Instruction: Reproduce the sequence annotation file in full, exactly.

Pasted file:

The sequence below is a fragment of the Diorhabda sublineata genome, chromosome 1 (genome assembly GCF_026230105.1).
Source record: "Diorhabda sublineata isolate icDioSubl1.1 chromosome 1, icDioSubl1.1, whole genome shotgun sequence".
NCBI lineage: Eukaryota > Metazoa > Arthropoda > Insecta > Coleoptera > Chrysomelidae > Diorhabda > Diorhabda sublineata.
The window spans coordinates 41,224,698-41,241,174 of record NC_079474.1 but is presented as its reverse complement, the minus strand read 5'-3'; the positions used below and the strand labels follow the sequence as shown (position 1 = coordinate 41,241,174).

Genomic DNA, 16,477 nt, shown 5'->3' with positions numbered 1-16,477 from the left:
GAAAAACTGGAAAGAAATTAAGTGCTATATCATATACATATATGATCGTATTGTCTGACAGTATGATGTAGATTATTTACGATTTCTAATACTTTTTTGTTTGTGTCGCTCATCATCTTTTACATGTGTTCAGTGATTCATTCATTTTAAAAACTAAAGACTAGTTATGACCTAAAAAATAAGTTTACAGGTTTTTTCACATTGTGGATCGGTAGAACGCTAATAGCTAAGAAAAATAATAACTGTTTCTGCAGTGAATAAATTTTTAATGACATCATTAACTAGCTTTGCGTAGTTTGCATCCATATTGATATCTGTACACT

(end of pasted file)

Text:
The sequence below is a fragment of the Diorhabda sublineata genome, chromosome 1 (genome assembly GCF_026230105.1).
Source record: "Diorhabda sublineata isolate icDioSubl1.1 chromosome 1, icDioSubl1.1, whole genome shotgun sequence".
NCBI lineage: Eukaryota > Metazoa > Arthropoda > Insecta > Coleoptera > Chrysomelidae > Diorhabda > Diorhabda sublineata.
The window spans coordinates 41,224,698-41,241,174 of record NC_079474.1 but is presented as its reverse complement, the minus strand read 5'-3'; the positions used below and the strand labels follow the sequence as shown (position 1 = coordinate 41,241,174).

Genomic DNA, 16,477 nt, shown 5'->3' with positions numbered 1-16,477 from the left:
GAAAAACTGGAAAGAAATTAAGTGCTATATCATATACATATATGATCGTATTGTCTGACAGTATGATGTAGATTATTTACGATTTCTAATACTTTTTTGTTTGTGTCGCTCATCATCTTTTACATGTGTTCAGTGATTCATTCATTTTAAAAACTAAAGACTAGTTATGACCTAAAAAATAAGTTTACAGGTTTTTTCACATTGTGGATCGGTAGAACGCTAATAGCTAAGAAAAATAATAACTGTTTCTGCAGTGAATAAATTTTTAATGACATCATTAACTAGCTTTGCGTAGTTTGCATCCATATTGATATCTGTACACT